Olives for Ondreja

-Karina Garcia

On my way home from work, I let the olives knock against my leg. Sirens howl in tandem with the song of an evening bird. Voice lessons, I think. I finally stop to buy some olives from that shop I always pass and it feels so invigorating, like the man sold me more time in this little plastic bag. I transfer them to the brown paper sack (left over from my lunch) so that they drip down my pant leg. Olives aren’t for me, but these olives are for Ondreja, and I want them to be more special than something bought from a shop. 

            You don’t care where I work. How could you? I don’t care for the fact that I can’t talk to anyone about it, so you shouldn’t have any reason.

            My beautiful wife, Ondreja, might be home. I’m quite sure that I have the most beautiful wife in the world, and haven’t you heard that before? But Ondreja might not be home. In that case, I carry these olives, this life in a bag, for nothing but the dollar-and-a-half that I paid for them. This is a cheap life I let drip down my leg. The drip is so important, though. The brine seeps through my corduroys to coldly poke my leg. 

Perhaps Ondreja is in front of a fire, a fire she’s built for warmth while she reads my journal on the chaise lounge; the one that she picked out and paid for; the one that I fall asleep on every night. I’ll march in, greasy khakis or flannels or whatever you call what I’ve got on. In the morning our chaise lounge will be just enough for us both to happily greet the day at ease. I know better than to get too carried away with expectations like these.

            Walking was a pastime he had forgotten about. He didn’t enjoy walks or notice anything spectacular around his trek. When he got home, he would feed the dog, he thought.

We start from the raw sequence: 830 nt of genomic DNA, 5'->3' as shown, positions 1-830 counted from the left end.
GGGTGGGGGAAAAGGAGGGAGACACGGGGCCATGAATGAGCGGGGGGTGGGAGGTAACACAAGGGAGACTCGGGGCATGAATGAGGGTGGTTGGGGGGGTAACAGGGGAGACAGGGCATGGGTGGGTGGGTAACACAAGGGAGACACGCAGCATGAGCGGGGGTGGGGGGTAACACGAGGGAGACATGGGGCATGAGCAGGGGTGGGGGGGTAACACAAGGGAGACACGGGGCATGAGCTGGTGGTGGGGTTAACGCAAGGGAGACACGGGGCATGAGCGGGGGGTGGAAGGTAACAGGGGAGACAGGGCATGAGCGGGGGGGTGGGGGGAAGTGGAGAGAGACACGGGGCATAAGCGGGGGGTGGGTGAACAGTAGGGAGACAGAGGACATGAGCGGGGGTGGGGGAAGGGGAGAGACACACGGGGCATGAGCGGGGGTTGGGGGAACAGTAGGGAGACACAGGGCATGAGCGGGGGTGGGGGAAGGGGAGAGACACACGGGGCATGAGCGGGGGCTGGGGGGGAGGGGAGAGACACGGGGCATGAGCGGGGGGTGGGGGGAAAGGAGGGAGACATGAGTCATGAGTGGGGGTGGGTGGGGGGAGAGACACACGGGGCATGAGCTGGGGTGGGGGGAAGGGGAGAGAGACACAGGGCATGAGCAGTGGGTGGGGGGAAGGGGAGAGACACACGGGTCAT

Few windows are lit in the tenements before the highway. I used to live in something like that. Occasionally, I’ll see a lit one go dark and I appreciate those rare nights. When my eyes catch another life retiring for the evening, it makes me feel as if I turned out the lights. I imagine it’s awfully noisy in those apartments, and I trick myself into believing I’d cherish the noise. My flimsy collar licks my neck, guarded by my stupid, stupid collar, pulled tight as I slip into the tunnel under the highway.

When the tunnel spits me out between trees, my collar protects me. My hands are soaked in salty funk from the olive sack. With each stride, I can smell the brine on Ondreja’s breath as the pickled fumes waft up from my pant leg.

I mess around with the keys at my door, a bit astonished because I think I see the back of her head there through the slim window. The crackling embers cannot hide when I enter. Sure enough, the slam of the door behind me triggers Ondreja to look my way. There she is on the chaise, just as I thought. My journal is tucked below her thigh, but in a way that she must want me to notice.

She is the pit of my life. She’ll eat the meat of these olives I’ve carried, and I’ll live the life of the brine. My favorite picture above the chaise has fallen crooked again. It is a shot of a trail through olive trees in Turkey. The branches are mangled just so that the trees are the most beautiful trees I’ve ever laid eyes on. As I lean in and kiss Ondreja, the pit of my life that is so succinctly summed up by a dripping sack of olives, I worry as I must, that I will never get to see the tree my olives come from.

She walks off to our room. Lending her joints to cabaret a bit, like I should follow, though I won’t. The chaise is comfortable and the bag on my lap has my hand, feeling for a soft one.

In my mouth, the flesh slips from the pit, it slips in parts with ease. I want to swallow the pit, but I can’t. Around me, the coffee table, the carpet, the crevasse of the chaise, nothing will accept the pit; I can’t spit it out. My tongue’s none too pleased, but it’ll find a way to get along with the pit. I can’t put it down, and there’s no right place to spit it up.

Walking was a pastime he’d forgotten about, but the snow blew hard enough to remember how long it had been since he’d enjoyed a walk. When he got home, he’d listen to his favorite recording of Romeo and Juliet, and feed the dog.